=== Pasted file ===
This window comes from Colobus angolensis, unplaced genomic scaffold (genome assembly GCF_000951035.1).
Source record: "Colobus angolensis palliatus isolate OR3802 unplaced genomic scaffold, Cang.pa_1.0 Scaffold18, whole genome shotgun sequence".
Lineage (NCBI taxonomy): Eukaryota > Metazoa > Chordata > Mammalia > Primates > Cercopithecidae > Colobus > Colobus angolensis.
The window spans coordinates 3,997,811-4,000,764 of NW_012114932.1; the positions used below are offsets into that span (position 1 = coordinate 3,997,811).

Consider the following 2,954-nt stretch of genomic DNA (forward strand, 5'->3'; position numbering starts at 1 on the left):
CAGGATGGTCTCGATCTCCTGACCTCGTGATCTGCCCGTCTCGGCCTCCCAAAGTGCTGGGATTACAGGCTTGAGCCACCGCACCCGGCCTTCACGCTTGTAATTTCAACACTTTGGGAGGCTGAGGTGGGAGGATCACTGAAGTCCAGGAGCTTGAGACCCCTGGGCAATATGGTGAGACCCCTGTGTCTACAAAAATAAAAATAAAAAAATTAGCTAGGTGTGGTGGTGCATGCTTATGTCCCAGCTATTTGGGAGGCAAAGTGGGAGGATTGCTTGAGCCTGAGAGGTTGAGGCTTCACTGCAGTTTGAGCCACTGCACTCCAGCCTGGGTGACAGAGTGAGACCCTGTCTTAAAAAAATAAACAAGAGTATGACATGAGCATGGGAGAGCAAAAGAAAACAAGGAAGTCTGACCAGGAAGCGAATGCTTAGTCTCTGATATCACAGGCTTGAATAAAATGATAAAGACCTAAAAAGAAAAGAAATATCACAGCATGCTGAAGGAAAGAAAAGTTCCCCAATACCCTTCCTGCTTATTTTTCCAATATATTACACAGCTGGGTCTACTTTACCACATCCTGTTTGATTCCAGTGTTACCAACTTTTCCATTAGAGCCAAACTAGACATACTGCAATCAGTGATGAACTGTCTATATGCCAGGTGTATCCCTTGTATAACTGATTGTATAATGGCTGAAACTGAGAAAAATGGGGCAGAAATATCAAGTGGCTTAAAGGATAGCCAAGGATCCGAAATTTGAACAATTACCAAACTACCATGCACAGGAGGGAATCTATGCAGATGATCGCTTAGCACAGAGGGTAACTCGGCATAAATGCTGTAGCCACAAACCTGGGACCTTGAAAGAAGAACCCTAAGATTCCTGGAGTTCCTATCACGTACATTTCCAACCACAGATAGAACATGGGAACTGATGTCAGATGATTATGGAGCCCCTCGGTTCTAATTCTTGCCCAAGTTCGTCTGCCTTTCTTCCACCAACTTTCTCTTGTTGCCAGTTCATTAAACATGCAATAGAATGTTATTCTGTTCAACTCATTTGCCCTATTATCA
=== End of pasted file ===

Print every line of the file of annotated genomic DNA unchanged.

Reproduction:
This window comes from Colobus angolensis, unplaced genomic scaffold (genome assembly GCF_000951035.1).
Source record: "Colobus angolensis palliatus isolate OR3802 unplaced genomic scaffold, Cang.pa_1.0 Scaffold18, whole genome shotgun sequence".
Lineage (NCBI taxonomy): Eukaryota > Metazoa > Chordata > Mammalia > Primates > Cercopithecidae > Colobus > Colobus angolensis.
The window spans coordinates 3,997,811-4,000,764 of NW_012114932.1; the positions used below are offsets into that span (position 1 = coordinate 3,997,811).

Consider the following 2,954-nt stretch of genomic DNA (forward strand, 5'->3'; position numbering starts at 1 on the left):
CAGGATGGTCTCGATCTCCTGACCTCGTGATCTGCCCGTCTCGGCCTCCCAAAGTGCTGGGATTACAGGCTTGAGCCACCGCACCCGGCCTTCACGCTTGTAATTTCAACACTTTGGGAGGCTGAGGTGGGAGGATCACTGAAGTCCAGGAGCTTGAGACCCCTGGGCAATATGGTGAGACCCCTGTGTCTACAAAAATAAAAATAAAAAAATTAGCTAGGTGTGGTGGTGCATGCTTATGTCCCAGCTATTTGGGAGGCAAAGTGGGAGGATTGCTTGAGCCTGAGAGGTTGAGGCTTCACTGCAGTTTGAGCCACTGCACTCCAGCCTGGGTGACAGAGTGAGACCCTGTCTTAAAAAAATAAACAAGAGTATGACATGAGCATGGGAGAGCAAAAGAAAACAAGGAAGTCTGACCAGGAAGCGAATGCTTAGTCTCTGATATCACAGGCTTGAATAAAATGATAAAGACCTAAAAAGAAAAGAAATATCACAGCATGCTGAAGGAAAGAAAAGTTCCCCAATACCCTTCCTGCTTATTTTTCCAATATATTACACAGCTGGGTCTACTTTACCACATCCTGTTTGATTCCAGTGTTACCAACTTTTCCATTAGAGCCAAACTAGACATACTGCAATCAGTGATGAACTGTCTATATGCCAGGTGTATCCCTTGTATAACTGATTGTATAATGGCTGAAACTGAGAAAAATGGGGCAGAAATATCAAGTGGCTTAAAGGATAGCCAAGGATCCGAAATTTGAACAATTACCAAACTACCATGCACAGGAGGGAATCTATGCAGATGATCGCTTAGCACAGAGGGTAACTCGGCATAAATGCTGTAGCCACAAACCTGGGACCTTGAAAGAAGAACCCTAAGATTCCTGGAGTTCCTATCACGTACATTTCCAACCACAGATAGAACATGGGAACTGATGTCAGATGATTATGGAGCCCCTCGGTTCTAATTCTTGCCCAAGTTCGTCTGCCTTTCTTCCACCAACTTTCTCTTGTTGCCAGTTCATTAAACATGCAATAGAATGTTATTCTGTTCAACTCATTTGCCCTATTATCA